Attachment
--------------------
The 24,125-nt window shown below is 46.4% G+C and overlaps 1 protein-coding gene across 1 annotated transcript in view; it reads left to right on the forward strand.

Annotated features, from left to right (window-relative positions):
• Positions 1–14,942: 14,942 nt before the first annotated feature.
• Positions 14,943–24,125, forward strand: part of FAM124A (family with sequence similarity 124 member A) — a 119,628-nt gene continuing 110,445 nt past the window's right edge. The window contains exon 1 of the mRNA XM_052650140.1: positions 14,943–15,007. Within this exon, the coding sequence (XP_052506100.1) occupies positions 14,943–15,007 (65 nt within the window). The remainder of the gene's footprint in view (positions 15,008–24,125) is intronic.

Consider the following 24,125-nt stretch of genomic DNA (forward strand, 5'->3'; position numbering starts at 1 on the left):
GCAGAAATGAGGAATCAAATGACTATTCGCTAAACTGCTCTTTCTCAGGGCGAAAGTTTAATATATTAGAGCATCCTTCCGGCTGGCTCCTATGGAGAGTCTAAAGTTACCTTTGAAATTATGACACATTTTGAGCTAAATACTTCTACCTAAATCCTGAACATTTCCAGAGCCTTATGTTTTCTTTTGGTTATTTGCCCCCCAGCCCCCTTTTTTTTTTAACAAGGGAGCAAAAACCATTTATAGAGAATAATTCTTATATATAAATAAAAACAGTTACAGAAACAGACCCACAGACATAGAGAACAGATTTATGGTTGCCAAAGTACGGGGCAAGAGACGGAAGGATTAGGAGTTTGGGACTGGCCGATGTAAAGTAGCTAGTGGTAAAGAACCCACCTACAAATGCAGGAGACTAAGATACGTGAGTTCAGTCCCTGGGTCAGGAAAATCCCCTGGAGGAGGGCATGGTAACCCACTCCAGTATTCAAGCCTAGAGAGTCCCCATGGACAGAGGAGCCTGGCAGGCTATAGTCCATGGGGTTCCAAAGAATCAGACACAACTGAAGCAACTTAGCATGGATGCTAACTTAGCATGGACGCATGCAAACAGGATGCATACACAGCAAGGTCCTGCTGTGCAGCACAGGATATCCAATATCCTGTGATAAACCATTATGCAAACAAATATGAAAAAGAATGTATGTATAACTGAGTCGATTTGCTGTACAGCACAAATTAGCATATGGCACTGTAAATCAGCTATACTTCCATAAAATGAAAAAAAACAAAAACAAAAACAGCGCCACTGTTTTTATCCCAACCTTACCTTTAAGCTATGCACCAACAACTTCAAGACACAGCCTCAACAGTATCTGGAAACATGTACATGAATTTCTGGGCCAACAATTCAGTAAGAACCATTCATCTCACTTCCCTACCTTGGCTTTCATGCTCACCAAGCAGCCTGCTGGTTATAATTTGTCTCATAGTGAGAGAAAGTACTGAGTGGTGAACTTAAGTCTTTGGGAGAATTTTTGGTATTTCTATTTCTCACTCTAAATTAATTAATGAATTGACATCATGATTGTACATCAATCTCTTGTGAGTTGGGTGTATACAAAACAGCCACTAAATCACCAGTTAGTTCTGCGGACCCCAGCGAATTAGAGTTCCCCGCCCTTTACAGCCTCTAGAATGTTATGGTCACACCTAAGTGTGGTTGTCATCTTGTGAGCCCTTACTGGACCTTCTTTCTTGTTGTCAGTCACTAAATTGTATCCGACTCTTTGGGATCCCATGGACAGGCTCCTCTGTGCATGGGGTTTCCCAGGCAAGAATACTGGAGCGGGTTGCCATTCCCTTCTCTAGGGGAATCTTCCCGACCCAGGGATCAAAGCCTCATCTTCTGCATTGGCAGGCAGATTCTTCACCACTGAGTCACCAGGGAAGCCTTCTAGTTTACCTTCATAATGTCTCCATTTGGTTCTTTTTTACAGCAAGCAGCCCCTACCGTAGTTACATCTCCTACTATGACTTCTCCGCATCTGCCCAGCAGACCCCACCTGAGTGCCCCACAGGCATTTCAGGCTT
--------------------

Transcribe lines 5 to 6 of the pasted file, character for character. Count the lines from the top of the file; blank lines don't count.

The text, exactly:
Consider the following 24,125-nt stretch of genomic DNA (forward strand, 5'->3'; position numbering starts at 1 on the left):
GCAGAAATGAGGAATCAAATGACTATTCGCTAAACTGCTCTTTCTCAGGGCGAAAGTTTAATATATTAGAGCATCCTTCCGGCTGGCTCCTATGGAGAGTCTAAAGTTACCTTTGAAATTATGACACATTTTGAGCTAAATACTTCTACCTAAATCCTGAACATTTCCAGAGCCTTATGTTTTCTTTTGGTTATTTGCCCCCCAGCCCCCTTTTTTTTTTAACAAGGGAGCAAAAACCATTTATAGAGAATAATTCTTATATATAAATAAAAACAGTTACAGAAACAGACCCACAGACATAGAGAACAGATTTATGGTTGCCAAAGTACGGGGCAAGAGACGGAAGGATTAGGAGTTTGGGACTGGCCGATGTAAAGTAGCTAGTGGTAAAGAACCCACCTACAAATGCAGGAGACTAAGATACGTGAGTTCAGTCCCTGGGTCAGGAAAATCCCCTGGAGGAGGGCATGGTAACCCACTCCAGTATTCAAGCCTAGAGAGTCCCCATGGACAGAGGAGCCTGGCAGGCTATAGTCCATGGGGTTCCAAAGAATCAGACACAACTGAAGCAACTTAGCATGGATGCTAACTTAGCATGGACGCATGCAAACAGGATGCATACACAGCAAGGTCCTGCTGTGCAGCACAGGATATCCAATATCCTGTGATAAACCATTATGCAAACAAATATGAAAAAGAATGTATGTATAACTGAGTCGATTTGCTGTACAGCACAAATTAGCATATGGCACTGTAAATCAGCTATACTTCCATAAAATGAAAAAAAACAAAAACAAAAACAGCGCCACTGTTTTTATCCCAACCTTACCTTTAAGCTATGCACCAACAACTTCAAGACACAGCCTCAACAGTATCTGGAAACATGTACATGAATTTCTGGGCCAACAATTCAGTAAGAACCATTCATCTCACTTCCCTACCTTGGCTTTCATGCTCACCAAGCAGCCTGCTGGTTATAATTTGTCTCATAGTGAGAGAAAGTACTGAGTGGTGAACTTAAGTCTTTGGGAGAATTTTTGGTATTTCTATTTCTCACTCTAAATTAATTAATGAATTGACATCATGATTGTACATCAATCTCTTGTGAGTTGGGTGTATACAAAACAGCCACTAAATCACCAGTTAGTTCTGCGGACCCCAGCGAATTAGAGTTCCCCGCCCTTTACAGCCTCTAGAATGTTATGGTCACACCTAAGTGTGGTTGTCATCTTGTGAGCCCTTACTGGACCTTCTTTCTTGTTGTCAGTCACTAAATTGTATCCGACTCTTTGGGATCCCATGGACAGGCTCCTCTGTGCATGGGGTTTCCCAGGCAAGAATACTGGAGCGGGTTGCCATTCCCTTCTCTAGGGGAATCTTCCCGACCCAGGGATCAAAGCCTCATCTTCTGCATTGGCAGGCAGATTCTTCACCACTGAGTCACCAGGGAAGCCTTCTAGTTTACCTTCATAATGTCTCCATTTGGTTCTTTTTTACAGCAAGCAGCCCCTACCGTAGTTACATCTCCTACTATGACTTCTCCGCATCTGCCCAGCAGACCCCACCTGAGTGCCCCACAGGCATTTCAGGCTT